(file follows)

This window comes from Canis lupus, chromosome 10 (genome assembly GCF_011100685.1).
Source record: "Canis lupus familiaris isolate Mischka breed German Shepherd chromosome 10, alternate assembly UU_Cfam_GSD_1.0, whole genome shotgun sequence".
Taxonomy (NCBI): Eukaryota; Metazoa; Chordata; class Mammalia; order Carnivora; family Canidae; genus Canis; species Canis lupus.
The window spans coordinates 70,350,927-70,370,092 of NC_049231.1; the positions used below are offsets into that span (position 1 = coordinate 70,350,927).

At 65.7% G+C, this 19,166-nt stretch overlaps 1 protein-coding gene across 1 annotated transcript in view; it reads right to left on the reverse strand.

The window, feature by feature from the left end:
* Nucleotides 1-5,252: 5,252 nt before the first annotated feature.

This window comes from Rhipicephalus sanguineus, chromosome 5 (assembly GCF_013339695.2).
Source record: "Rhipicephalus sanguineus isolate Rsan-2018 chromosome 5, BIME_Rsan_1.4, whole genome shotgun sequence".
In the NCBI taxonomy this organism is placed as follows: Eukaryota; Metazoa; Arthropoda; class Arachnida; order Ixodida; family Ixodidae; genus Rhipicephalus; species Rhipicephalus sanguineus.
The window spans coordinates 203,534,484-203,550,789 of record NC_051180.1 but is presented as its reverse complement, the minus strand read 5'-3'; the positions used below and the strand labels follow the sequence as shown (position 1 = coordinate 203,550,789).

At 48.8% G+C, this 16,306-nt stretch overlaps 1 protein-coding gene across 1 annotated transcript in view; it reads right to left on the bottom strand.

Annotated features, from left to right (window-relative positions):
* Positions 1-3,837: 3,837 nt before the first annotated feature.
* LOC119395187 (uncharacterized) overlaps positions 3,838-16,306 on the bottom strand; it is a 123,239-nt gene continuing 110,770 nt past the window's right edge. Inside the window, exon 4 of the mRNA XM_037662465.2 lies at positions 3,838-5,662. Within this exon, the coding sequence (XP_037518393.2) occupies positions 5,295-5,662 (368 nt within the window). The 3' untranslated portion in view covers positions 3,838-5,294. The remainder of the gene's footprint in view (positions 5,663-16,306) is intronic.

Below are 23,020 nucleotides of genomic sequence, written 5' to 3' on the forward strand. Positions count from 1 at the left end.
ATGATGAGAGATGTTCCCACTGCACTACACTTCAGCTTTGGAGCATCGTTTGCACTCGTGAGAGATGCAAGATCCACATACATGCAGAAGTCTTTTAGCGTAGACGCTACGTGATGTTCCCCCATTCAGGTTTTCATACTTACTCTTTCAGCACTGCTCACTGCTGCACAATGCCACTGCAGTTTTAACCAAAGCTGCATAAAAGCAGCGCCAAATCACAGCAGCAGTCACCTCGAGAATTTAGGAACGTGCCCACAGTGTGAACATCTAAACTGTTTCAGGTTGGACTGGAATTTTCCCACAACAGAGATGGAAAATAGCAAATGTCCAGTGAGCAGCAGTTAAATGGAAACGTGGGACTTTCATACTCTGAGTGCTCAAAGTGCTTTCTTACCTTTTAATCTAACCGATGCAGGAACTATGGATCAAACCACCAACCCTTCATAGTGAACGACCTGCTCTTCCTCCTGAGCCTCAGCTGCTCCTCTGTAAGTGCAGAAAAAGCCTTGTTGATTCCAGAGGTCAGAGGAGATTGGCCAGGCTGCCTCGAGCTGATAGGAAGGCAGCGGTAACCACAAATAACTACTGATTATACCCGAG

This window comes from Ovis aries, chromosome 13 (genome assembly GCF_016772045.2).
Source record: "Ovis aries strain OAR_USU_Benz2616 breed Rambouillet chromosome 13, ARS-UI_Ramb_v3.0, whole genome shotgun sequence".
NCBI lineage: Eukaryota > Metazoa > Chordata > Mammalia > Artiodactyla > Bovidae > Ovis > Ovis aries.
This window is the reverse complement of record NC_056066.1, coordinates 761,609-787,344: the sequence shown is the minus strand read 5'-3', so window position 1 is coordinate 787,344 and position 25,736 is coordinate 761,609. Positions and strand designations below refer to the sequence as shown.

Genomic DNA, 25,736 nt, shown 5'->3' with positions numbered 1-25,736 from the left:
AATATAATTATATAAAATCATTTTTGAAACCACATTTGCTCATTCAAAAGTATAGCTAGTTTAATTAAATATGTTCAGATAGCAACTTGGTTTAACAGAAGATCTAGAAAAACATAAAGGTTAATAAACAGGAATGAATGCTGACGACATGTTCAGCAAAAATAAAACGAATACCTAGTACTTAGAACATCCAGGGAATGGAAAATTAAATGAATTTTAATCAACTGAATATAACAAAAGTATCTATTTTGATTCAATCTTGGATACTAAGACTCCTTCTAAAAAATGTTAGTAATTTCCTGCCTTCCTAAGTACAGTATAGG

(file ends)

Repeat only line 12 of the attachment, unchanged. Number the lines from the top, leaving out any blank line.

At 48.8% G+C, this 16,306-nt stretch overlaps 1 protein-coding gene across 1 annotated transcript in view; it reads right to left on the bottom strand.